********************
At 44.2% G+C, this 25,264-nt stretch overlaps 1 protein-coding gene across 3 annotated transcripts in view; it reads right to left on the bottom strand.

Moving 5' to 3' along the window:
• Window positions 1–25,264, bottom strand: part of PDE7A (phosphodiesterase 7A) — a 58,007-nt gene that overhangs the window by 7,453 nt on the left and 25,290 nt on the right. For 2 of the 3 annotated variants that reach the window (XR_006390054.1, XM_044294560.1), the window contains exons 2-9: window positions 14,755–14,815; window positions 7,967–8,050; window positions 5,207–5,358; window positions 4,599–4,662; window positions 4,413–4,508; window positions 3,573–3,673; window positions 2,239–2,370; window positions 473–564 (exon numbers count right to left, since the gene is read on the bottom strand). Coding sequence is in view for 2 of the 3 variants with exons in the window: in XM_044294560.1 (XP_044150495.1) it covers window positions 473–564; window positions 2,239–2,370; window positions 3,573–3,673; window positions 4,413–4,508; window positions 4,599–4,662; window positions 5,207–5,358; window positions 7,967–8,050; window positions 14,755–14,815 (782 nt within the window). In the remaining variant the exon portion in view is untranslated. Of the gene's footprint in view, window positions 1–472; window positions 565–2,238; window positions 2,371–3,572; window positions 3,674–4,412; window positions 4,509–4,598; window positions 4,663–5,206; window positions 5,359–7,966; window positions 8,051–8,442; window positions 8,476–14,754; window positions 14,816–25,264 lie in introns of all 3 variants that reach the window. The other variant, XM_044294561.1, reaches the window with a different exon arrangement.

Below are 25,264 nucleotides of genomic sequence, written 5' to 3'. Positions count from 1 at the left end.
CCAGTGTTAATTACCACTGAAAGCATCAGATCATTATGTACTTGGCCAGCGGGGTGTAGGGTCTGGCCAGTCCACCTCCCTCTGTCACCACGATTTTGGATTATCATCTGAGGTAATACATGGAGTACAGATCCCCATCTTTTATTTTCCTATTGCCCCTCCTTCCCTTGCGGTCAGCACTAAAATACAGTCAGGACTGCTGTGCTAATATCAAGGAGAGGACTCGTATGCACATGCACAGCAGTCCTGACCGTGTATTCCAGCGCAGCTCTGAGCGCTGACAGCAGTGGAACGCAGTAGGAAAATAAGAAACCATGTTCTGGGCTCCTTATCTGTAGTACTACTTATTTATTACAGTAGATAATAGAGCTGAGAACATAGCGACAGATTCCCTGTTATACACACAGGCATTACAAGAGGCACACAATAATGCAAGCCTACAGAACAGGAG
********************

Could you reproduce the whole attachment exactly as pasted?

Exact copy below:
At 44.2% G+C, this 25,264-nt stretch overlaps 1 protein-coding gene across 3 annotated transcripts in view; it reads right to left on the bottom strand.

Moving 5' to 3' along the window:
• Window positions 1–25,264, bottom strand: part of PDE7A (phosphodiesterase 7A) — a 58,007-nt gene that overhangs the window by 7,453 nt on the left and 25,290 nt on the right. For 2 of the 3 annotated variants that reach the window (XR_006390054.1, XM_044294560.1), the window contains exons 2-9: window positions 14,755–14,815; window positions 7,967–8,050; window positions 5,207–5,358; window positions 4,599–4,662; window positions 4,413–4,508; window positions 3,573–3,673; window positions 2,239–2,370; window positions 473–564 (exon numbers count right to left, since the gene is read on the bottom strand). Coding sequence is in view for 2 of the 3 variants with exons in the window: in XM_044294560.1 (XP_044150495.1) it covers window positions 473–564; window positions 2,239–2,370; window positions 3,573–3,673; window positions 4,413–4,508; window positions 4,599–4,662; window positions 5,207–5,358; window positions 7,967–8,050; window positions 14,755–14,815 (782 nt within the window). In the remaining variant the exon portion in view is untranslated. Of the gene's footprint in view, window positions 1–472; window positions 565–2,238; window positions 2,371–3,572; window positions 3,674–4,412; window positions 4,509–4,598; window positions 4,663–5,206; window positions 5,359–7,966; window positions 8,051–8,442; window positions 8,476–14,754; window positions 14,816–25,264 lie in introns of all 3 variants that reach the window. The other variant, XM_044294561.1, reaches the window with a different exon arrangement.

Below are 25,264 nucleotides of genomic sequence, written 5' to 3'. Positions count from 1 at the left end.
CCAGTGTTAATTACCACTGAAAGCATCAGATCATTATGTACTTGGCCAGCGGGGTGTAGGGTCTGGCCAGTCCACCTCCCTCTGTCACCACGATTTTGGATTATCATCTGAGGTAATACATGGAGTACAGATCCCCATCTTTTATTTTCCTATTGCCCCTCCTTCCCTTGCGGTCAGCACTAAAATACAGTCAGGACTGCTGTGCTAATATCAAGGAGAGGACTCGTATGCACATGCACAGCAGTCCTGACCGTGTATTCCAGCGCAGCTCTGAGCGCTGACAGCAGTGGAACGCAGTAGGAAAATAAGAAACCATGTTCTGGGCTCCTTATCTGTAGTACTACTTATTTATTACAGTAGATAATAGAGCTGAGAACATAGCGACAGATTCCCTGTTATACACACAGGCATTACAAGAGGCACACAATAATGCAAGCCTACAGAACAGGAG